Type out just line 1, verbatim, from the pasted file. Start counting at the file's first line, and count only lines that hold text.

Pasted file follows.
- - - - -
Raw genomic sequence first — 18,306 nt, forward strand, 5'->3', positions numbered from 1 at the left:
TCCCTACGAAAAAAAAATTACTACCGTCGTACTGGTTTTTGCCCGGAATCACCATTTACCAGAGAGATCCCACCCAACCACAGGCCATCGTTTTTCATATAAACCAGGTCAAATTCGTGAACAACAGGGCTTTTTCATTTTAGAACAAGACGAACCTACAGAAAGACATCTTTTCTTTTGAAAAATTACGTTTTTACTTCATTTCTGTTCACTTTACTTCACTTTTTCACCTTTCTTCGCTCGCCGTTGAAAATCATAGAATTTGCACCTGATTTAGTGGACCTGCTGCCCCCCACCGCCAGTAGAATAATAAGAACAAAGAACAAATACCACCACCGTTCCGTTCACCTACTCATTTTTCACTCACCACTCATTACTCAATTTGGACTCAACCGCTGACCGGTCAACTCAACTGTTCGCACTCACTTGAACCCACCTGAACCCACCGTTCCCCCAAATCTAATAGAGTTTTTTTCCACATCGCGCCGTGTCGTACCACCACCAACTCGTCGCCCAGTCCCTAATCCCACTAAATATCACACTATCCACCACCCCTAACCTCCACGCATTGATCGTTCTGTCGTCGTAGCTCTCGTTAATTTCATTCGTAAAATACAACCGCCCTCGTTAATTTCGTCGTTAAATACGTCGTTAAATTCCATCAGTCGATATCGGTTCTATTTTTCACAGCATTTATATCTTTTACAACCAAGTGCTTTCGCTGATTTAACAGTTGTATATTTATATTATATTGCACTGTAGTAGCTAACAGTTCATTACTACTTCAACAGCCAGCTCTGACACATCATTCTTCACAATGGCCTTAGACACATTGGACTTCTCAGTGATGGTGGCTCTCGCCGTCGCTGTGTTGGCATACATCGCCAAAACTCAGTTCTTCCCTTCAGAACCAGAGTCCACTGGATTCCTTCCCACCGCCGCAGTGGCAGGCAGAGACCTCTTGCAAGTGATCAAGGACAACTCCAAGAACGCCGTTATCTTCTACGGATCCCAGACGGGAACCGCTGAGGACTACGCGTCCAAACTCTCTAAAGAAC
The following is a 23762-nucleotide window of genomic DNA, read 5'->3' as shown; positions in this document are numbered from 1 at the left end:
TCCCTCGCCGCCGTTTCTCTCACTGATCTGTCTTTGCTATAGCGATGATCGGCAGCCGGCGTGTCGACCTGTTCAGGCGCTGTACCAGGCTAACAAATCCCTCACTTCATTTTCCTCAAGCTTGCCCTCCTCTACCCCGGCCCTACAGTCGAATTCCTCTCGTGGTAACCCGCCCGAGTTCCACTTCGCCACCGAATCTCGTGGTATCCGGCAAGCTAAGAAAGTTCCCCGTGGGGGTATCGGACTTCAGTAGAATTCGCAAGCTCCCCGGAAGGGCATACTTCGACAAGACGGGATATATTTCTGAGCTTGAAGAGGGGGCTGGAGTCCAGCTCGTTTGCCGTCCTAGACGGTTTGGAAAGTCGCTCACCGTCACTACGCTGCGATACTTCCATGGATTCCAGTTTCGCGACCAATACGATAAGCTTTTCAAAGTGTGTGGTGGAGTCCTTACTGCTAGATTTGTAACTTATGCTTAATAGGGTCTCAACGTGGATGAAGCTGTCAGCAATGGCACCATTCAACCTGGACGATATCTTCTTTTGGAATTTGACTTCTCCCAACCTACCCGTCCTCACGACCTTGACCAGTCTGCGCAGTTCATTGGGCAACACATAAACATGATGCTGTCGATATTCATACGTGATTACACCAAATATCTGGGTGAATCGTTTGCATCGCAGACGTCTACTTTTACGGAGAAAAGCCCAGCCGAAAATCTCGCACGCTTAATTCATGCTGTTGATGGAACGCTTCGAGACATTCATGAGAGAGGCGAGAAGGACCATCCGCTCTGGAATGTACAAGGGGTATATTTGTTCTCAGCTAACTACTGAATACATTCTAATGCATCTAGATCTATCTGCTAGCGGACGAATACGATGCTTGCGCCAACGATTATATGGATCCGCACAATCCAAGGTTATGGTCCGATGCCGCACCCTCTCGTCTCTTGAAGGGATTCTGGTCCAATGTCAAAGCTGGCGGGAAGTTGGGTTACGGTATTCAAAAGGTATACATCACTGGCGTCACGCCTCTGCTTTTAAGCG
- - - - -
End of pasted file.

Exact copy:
Raw genomic sequence first — 18,306 nt, forward strand, 5'->3', positions numbered from 1 at the left: